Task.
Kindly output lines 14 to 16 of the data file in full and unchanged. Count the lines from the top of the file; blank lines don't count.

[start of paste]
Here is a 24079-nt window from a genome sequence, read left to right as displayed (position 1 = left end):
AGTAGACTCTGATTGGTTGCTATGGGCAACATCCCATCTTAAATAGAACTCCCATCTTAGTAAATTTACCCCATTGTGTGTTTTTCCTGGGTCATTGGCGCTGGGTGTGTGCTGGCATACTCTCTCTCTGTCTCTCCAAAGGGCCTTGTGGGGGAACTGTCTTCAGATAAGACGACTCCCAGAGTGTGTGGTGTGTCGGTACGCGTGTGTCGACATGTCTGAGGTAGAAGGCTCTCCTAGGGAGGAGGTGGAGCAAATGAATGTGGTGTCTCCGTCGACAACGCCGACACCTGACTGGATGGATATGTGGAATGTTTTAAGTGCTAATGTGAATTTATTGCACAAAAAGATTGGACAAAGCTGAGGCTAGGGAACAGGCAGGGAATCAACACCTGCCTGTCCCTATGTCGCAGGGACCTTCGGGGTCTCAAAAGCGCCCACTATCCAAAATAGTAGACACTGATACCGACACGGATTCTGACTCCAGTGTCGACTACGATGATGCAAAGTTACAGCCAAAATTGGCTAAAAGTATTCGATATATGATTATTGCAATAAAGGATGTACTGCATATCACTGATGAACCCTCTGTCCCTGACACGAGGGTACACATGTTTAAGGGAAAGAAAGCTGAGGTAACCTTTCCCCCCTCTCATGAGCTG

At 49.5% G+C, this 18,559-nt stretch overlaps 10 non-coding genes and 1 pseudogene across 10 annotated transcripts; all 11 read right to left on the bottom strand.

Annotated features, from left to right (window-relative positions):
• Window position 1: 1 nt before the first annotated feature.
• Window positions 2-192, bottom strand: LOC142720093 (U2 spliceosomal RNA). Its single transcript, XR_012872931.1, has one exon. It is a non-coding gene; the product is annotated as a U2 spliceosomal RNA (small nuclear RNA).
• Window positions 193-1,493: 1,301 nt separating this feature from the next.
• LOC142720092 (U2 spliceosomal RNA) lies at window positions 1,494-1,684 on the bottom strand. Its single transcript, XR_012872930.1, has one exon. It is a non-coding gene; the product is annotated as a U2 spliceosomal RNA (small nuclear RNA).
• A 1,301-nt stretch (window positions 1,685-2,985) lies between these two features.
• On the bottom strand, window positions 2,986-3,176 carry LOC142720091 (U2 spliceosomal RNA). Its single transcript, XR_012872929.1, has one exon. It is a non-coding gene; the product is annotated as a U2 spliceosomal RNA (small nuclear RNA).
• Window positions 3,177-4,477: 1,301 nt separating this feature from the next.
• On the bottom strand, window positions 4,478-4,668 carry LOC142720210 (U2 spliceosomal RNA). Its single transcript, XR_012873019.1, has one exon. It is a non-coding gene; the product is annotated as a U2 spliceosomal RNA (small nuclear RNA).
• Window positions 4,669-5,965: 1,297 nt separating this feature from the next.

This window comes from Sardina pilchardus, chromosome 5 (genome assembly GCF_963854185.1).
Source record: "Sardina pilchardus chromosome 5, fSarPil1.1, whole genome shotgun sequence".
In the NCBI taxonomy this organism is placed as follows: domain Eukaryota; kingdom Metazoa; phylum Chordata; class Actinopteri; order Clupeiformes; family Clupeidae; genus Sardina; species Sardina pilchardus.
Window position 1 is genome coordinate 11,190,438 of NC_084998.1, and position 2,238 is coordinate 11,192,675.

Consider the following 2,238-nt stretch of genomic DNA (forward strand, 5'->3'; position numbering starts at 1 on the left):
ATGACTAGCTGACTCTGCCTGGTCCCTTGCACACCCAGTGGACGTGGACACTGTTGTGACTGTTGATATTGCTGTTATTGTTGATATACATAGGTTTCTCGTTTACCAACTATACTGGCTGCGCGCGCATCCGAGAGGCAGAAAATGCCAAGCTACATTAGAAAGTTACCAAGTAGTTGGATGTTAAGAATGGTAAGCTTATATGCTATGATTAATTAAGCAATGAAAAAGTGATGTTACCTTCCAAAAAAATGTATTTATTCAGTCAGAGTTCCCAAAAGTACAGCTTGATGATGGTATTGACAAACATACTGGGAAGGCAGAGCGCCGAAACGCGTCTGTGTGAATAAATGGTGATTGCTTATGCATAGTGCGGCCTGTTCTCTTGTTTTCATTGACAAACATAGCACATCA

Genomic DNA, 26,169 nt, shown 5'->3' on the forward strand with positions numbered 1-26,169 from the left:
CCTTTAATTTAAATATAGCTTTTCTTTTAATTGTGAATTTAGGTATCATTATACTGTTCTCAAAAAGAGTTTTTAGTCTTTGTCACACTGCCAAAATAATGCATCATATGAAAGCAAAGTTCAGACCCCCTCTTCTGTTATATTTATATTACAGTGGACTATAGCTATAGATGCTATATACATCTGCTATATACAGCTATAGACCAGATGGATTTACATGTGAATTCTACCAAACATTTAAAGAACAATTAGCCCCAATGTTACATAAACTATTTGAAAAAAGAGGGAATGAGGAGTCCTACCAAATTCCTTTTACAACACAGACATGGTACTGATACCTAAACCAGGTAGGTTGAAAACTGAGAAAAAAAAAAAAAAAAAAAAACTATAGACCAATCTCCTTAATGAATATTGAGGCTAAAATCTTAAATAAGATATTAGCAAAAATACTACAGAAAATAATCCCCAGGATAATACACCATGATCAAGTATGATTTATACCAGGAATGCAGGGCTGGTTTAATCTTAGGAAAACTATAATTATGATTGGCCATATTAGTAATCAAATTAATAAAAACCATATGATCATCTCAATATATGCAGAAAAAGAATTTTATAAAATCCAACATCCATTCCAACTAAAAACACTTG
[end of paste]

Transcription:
This window comes from Sardina pilchardus, chromosome 5 (genome assembly GCF_963854185.1).
Source record: "Sardina pilchardus chromosome 5, fSarPil1.1, whole genome shotgun sequence".
In the NCBI taxonomy this organism is placed as follows: domain Eukaryota; kingdom Metazoa; phylum Chordata; class Actinopteri; order Clupeiformes; family Clupeidae; genus Sardina; species Sardina pilchardus.